"It would be pretty fantastic!" David Vonderhaar told Machinima (thanks, Eurogamer). "It would be kind of a unique opportunity but the way this works out is obviously more complicated than, 'Hey, me and Treyarch are going to make a near-future shooter.' It doesn't work out that way in practice. It's a tough question to answer. We have not announced any new Call of Duty games at this time but to answer his specific question I think, personally, it would be pretty fantastic to do near-future, you know? Not necessarily far-future."
He was careful to that his answer was, "For me personally. I'm just talking for myself." Boo!
Still, if he thinking about it, maybe there hope. If youe more interested in the past than the future, of course, Call of Duty: Black Ops concerns itself with all manner of Cold War shenanigans. It brilliant fun, and it available right now for the PS3, Xbox 360, and PC.
Wii owners won't be left out of the action when Modern Warfare 3 hits the shelves this November. Black Ops developer Treyarch has revealed that it is currently working on a Wii version of the sure-to-be-blockbuster shooter.
Infinity Ward is working on the PC, PS3 and Xbox 360 versions, of course, but Activision executive Eric Hirshberg announced the Wii version this week, while talking grown up money stuff to investors. The decision to squeeze the game into the Wii's smaller system came because the publisher didn't want to leave any of the community out of the excitement. How sweet.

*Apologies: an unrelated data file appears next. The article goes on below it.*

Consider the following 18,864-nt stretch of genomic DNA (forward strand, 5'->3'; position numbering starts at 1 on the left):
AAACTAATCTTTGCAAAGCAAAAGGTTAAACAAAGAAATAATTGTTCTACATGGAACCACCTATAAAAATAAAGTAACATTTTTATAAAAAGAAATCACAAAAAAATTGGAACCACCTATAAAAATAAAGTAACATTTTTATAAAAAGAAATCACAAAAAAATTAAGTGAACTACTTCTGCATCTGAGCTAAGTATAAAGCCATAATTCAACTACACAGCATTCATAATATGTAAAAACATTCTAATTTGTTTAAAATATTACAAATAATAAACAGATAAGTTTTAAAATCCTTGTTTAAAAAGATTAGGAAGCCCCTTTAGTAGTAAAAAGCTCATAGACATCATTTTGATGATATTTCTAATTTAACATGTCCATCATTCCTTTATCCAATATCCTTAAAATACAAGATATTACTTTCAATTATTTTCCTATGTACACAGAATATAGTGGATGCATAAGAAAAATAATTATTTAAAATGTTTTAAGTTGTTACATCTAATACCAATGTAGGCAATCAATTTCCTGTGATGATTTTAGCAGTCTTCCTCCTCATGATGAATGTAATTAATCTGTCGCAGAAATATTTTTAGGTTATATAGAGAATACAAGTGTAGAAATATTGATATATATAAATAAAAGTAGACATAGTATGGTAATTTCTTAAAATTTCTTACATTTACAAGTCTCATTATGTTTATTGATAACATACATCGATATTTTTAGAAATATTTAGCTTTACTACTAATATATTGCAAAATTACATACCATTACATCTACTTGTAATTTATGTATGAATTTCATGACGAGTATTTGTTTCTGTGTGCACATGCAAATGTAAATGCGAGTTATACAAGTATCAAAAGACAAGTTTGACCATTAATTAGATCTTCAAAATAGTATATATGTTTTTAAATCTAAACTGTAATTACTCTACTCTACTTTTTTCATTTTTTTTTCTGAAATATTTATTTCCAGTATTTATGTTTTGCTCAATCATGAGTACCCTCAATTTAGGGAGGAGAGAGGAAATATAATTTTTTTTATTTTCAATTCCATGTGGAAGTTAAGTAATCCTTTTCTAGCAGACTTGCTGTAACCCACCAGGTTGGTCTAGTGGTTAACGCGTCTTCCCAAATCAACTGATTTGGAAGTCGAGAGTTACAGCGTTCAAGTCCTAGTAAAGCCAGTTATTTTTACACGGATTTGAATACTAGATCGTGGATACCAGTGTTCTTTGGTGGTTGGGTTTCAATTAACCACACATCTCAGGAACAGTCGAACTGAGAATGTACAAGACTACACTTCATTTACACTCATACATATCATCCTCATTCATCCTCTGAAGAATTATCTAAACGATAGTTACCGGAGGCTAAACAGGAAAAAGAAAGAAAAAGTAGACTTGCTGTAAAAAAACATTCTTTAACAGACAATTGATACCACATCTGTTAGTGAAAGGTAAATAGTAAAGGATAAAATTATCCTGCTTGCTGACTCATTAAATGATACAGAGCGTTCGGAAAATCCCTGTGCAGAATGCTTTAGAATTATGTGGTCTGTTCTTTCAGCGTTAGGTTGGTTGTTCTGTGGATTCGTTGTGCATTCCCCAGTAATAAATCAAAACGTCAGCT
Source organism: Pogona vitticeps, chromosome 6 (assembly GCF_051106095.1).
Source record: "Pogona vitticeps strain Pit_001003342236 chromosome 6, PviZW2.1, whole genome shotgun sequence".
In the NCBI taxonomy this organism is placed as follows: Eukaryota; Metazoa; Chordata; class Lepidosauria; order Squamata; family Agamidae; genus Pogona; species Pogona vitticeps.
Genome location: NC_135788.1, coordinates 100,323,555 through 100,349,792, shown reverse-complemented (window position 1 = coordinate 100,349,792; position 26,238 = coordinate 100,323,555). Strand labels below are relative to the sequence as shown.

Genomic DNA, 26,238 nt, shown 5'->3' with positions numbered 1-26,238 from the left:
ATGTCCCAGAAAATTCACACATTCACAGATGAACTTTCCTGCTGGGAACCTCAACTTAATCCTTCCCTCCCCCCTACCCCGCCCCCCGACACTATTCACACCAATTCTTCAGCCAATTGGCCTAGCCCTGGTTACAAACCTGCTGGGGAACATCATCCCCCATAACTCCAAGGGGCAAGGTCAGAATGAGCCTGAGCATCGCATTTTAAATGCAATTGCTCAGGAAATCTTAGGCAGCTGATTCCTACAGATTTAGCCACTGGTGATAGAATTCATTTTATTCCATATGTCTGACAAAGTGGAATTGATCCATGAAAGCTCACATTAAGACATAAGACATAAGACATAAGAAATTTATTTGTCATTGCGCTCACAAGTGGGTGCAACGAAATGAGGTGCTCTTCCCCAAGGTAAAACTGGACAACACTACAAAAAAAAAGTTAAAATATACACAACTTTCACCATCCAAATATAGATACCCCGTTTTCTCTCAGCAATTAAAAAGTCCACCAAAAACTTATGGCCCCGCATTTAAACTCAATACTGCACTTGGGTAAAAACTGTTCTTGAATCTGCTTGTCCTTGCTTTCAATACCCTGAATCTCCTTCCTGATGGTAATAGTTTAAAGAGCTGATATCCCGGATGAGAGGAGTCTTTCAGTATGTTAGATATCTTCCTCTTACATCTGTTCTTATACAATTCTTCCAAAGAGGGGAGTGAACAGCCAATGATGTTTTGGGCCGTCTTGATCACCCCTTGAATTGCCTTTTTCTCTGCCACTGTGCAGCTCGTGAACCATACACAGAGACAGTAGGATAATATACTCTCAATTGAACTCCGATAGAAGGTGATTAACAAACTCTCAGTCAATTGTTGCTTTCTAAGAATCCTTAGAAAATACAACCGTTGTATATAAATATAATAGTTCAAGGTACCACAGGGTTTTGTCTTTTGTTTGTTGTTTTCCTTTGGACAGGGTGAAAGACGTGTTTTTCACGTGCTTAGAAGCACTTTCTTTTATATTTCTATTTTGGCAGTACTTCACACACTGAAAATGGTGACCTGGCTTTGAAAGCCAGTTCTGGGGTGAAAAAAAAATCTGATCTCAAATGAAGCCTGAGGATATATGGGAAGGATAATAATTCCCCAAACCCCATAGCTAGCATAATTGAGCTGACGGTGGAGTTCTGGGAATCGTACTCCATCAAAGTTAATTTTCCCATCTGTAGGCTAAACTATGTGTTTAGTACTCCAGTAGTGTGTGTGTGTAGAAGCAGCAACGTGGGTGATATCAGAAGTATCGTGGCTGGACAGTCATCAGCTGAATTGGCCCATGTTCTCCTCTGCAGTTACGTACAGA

Treyarch certainly has good form where Call of Duty and Nintendo hardware is concerned. It turned out the Wii versions of Black Ops and World At War, and also tackled the Wii port of the original Modern Warfare.
Call of Duty: World At War Review (14/11/2008)
Thrilled in action
After Call of Duty IV's brief foray into near-future combat, the fifth title …
Call of Duty: Black Ops' design director admitting he would be interested in a near-future update to the series.…
Wii owners won't be left out of the action when Modern Warfare 3 hits the shelves this November. Black Ops developer Treyarch has revealed that it is currently working on a Wii version of the sure-to-…